"In my judgment for the court to start asking why there are no children, and whether this denotes a lesser extent of commitment to the relationship, is to make windows into people's souls, and should be avoided at all costs."

He concluded; 'in my judgment, this factor should be banished from any consideration of whether there should be a departure from the application of the equal sharing principle.'

It was noted that since the case of Miller v Miller it seems that the word 'childless' has been inferred to add weight to an argument to support an unequal division of assets in a short marriage. The existence of children is a hugely relevant factor when addressing housing and maintenance needs and is detailed in s.25 of the Matrimonial Causes Act 1973. However, childless marriage is surely a concept that should not carry any weight as to the division of assets, it should if applicable be solely limited to the shortness of the marriage. Somehow the principle of childlessness has sneaked into case law and has arguably been misinterpreted until now.

On a short marriage

In regard to the short duration of the marriage, Mr Justice Mostyn then considered the husband's submission that the short length of the marriage necessitated a departure from an equal sharing of the marital assets.

The length of a marriage is a statutory factor that ought to be considered in financial remedy proceedings. However, Mr Justice Mostyn held that the marital assets should be considered no differently whether the marriage was short or long. Mr Justice Mostyn acknowledged that in the case of short marriages, there are a small number of instances where a departure from equality may be justified. However, he further held that such a departure from equality is vanishingly rare. It only applies where both parties were financially active and independently so, and where non-family assets were generated over a short period. A good example would be a genuine dual-career family where the spouses had pooled assets for the benefit of the family but retained separately and solely non-family assets. None of these circumstances applied here.

In this case, and most short marriage cases, Mr Justice Mostyn held there is no logical reason to draw a distinction between the accrual of assets over a short period and an accrual over a long period. The statutory factor of the duration of the marriage would be reflected in the award in any event because, in a short marriage, the accrual will almost inevitably be less than in a longer marriage. Mr Justice Mostyn stated;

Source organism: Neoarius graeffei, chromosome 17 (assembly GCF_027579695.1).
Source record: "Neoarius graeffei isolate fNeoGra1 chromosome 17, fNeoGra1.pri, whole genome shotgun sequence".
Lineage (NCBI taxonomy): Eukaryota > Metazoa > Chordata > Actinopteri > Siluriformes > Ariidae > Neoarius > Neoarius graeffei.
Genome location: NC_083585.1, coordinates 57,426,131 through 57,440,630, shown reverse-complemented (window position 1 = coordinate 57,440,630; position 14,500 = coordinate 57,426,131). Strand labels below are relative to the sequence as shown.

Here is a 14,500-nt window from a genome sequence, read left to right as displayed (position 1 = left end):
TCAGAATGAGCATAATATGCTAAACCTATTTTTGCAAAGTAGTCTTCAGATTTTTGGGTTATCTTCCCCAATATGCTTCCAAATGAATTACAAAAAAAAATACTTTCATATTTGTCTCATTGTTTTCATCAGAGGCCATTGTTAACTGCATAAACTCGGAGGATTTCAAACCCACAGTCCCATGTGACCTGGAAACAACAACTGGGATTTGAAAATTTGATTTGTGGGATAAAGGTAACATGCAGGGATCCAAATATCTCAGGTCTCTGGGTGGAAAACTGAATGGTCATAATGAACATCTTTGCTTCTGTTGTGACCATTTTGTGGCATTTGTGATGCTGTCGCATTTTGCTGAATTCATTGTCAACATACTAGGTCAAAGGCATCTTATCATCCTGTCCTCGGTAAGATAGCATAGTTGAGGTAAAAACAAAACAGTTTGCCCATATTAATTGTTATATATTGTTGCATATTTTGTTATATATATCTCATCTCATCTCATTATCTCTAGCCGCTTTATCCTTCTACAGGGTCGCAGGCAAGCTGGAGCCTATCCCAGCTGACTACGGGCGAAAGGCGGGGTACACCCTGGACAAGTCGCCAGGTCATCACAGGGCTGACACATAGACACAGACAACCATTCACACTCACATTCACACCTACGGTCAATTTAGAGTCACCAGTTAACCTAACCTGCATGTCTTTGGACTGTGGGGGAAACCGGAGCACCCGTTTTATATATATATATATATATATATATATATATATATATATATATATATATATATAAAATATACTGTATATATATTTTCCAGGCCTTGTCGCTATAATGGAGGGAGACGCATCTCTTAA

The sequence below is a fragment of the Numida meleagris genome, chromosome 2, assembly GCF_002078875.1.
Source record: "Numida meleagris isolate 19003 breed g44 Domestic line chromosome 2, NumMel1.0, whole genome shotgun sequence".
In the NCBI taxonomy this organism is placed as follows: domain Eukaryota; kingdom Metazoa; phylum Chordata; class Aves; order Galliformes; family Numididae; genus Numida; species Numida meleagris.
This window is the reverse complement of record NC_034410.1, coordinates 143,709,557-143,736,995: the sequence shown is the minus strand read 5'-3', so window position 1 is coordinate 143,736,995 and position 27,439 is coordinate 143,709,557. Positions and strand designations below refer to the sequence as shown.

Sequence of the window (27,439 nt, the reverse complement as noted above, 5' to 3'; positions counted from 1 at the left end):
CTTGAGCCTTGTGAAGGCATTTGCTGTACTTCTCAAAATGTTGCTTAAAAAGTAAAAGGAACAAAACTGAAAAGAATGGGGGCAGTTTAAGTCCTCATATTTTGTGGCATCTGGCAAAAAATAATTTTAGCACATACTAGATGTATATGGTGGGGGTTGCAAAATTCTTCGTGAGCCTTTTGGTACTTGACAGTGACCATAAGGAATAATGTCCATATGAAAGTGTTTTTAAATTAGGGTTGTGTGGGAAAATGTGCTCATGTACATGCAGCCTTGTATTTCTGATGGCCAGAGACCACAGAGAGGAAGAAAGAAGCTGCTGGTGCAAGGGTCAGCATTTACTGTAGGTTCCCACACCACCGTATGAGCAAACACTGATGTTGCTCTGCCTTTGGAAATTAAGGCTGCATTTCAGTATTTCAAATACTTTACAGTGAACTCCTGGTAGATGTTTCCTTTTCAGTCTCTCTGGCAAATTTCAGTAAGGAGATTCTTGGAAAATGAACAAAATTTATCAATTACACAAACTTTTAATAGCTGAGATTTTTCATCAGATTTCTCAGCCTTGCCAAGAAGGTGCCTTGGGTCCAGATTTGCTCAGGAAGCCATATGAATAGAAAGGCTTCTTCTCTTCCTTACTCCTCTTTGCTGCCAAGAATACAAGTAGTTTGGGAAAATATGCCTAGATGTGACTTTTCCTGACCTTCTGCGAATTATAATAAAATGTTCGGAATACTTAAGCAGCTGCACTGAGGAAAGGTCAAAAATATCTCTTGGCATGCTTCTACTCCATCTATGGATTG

"For my part I would say (as I have said before when talking about the rarity of sharing of non-matrimonial property) that a case where there can be a legitimate non-discriminatory unequal sharing of matrimonial property earned in a short marriage will be as rare as a white leopard. "

Mr Justice Mostyn explained that the reason for the rarity was making any exception in relation to money earned during the marriage means placing a higher value on financial contributions than those of other contributions. This would result in discrimination and go against the key decisions of White v White [2001] 1 A,C. 596 and Miller v Miller McFarlane v McFarlane [2006] UKHL 24 which established that the concept of equal sharing was the starting point in financial settlement cases irrespective of one party's role as the breadwinner and the other party's role as the homemaker.

As such, Mr Justice Mostyn found against the Husband and determined that the equal sharing principle should be applied to the Wife's financial claim.


Applying the equal sharing principle to the marital assets, the Wife was awarded a lump sum of £1,515,000 on a clean break basis, representing 50% of the marital assets. The parties' overall assets were valued by Mr Justice Mostyn at £9.2m, meaning that the Wife's award accounted for 21% of the total assets. The Husband still walked away with 79% of the £9.2 million disclosed at trial.

When determining the award, Mr Justice Mostyn gave helpful guidance as to the point at which the clock stops when calculating the marital assets. Save in cases where there has been an undue delay between the parties' separation and trial, the end date for calculating the marital assets should be the date of trial.

Going forwards

This case provides clarification for two issues relating to the marriage of short duration consideration under section 25 of the Matrimonial Causes Act 1973;
the absence of children does not affect the application of the sharing principle, and couples should not be regarded as being in different categories of commitment depending on whether or not they have children together.

in most cases, a short marriage does not necessitate a departure from the principle that the marital assets should be shared equally, albeit almost inevitably that accrual will be less than in a longer marriage.

This case is an important one to consider in cases of short marriages without children, and stops abruptly, and quite rightly, any attempt to evaluate commitment to a marriage based upon whether there are any children from that relationship. However, the Court may still choose to depart from the equal sharing principle when considering property and assets accrued prior to the marriage in the case of a short marriage.

If you are going through a separation or divorce and there are concerns about how a particular asset may be treated on divorce, one the GoodLaw Solicitors family law specialists will be able to provide advice on how the court may treat the asset. Call today SUSSEX: 01273 956 270 | SURREY: 01252 471 211  or contact us here.

By Published On: January 12th, 2022Categories: Insights